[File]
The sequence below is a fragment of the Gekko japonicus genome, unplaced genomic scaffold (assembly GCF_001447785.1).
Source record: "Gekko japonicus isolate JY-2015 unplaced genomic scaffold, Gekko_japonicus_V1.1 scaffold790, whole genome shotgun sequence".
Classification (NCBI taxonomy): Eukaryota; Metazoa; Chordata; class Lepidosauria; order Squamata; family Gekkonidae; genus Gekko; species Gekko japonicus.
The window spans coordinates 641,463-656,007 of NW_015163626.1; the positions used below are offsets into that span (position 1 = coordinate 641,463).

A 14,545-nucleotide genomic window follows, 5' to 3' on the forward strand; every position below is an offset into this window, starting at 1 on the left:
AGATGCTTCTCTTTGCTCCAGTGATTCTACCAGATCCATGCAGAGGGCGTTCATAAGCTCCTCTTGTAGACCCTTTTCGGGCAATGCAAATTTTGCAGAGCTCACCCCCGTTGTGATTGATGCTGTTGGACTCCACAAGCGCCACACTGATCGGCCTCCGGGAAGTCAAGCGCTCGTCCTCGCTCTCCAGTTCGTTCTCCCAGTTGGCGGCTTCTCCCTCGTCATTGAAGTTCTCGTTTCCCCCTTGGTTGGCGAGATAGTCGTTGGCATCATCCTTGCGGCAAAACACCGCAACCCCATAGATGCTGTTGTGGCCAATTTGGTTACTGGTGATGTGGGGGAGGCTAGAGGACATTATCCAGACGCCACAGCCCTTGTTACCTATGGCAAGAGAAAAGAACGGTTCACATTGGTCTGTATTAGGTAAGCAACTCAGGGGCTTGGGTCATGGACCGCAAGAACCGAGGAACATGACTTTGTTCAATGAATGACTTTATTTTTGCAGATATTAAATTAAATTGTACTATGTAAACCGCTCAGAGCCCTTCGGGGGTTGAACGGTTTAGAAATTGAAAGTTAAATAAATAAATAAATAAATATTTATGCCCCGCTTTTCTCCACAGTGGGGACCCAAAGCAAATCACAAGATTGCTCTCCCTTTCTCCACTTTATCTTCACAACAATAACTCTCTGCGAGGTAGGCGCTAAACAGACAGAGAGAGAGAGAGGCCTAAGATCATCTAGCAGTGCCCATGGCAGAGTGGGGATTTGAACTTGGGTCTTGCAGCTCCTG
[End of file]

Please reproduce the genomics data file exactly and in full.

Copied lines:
The sequence below is a fragment of the Gekko japonicus genome, unplaced genomic scaffold (assembly GCF_001447785.1).
Source record: "Gekko japonicus isolate JY-2015 unplaced genomic scaffold, Gekko_japonicus_V1.1 scaffold790, whole genome shotgun sequence".
Classification (NCBI taxonomy): Eukaryota; Metazoa; Chordata; class Lepidosauria; order Squamata; family Gekkonidae; genus Gekko; species Gekko japonicus.
The window spans coordinates 641,463-656,007 of NW_015163626.1; the positions used below are offsets into that span (position 1 = coordinate 641,463).

A 14,545-nucleotide genomic window follows, 5' to 3' on the forward strand; every position below is an offset into this window, starting at 1 on the left:
AGATGCTTCTCTTTGCTCCAGTGATTCTACCAGATCCATGCAGAGGGCGTTCATAAGCTCCTCTTGTAGACCCTTTTCGGGCAATGCAAATTTTGCAGAGCTCACCCCCGTTGTGATTGATGCTGTTGGACTCCACAAGCGCCACACTGATCGGCCTCCGGGAAGTCAAGCGCTCGTCCTCGCTCTCCAGTTCGTTCTCCCAGTTGGCGGCTTCTCCCTCGTCATTGAAGTTCTCGTTTCCCCCTTGGTTGGCGAGATAGTCGTTGGCATCATCCTTGCGGCAAAACACCGCAACCCCATAGATGCTGTTGTGGCCAATTTGGTTACTGGTGATGTGGGGGAGGCTAGAGGACATTATCCAGACGCCACAGCCCTTGTTACCTATGGCAAGAGAAAAGAACGGTTCACATTGGTCTGTATTAGGTAAGCAACTCAGGGGCTTGGGTCATGGACCGCAAGAACCGAGGAACATGACTTTGTTCAATGAATGACTTTATTTTTGCAGATATTAAATTAAATTGTACTATGTAAACCGCTCAGAGCCCTTCGGGGGTTGAACGGTTTAGAAATTGAAAGTTAAATAAATAAATAAATAAATATTTATGCCCCGCTTTTCTCCACAGTGGGGACCCAAAGCAAATCACAAGATTGCTCTCCCTTTCTCCACTTTATCTTCACAACAATAACTCTCTGCGAGGTAGGCGCTAAACAGACAGAGAGAGAGAGAGGCCTAAGATCATCTAGCAGTGCCCATGGCAGAGTGGGGATTTGAACTTGGGTCTTGCAGCTCCTG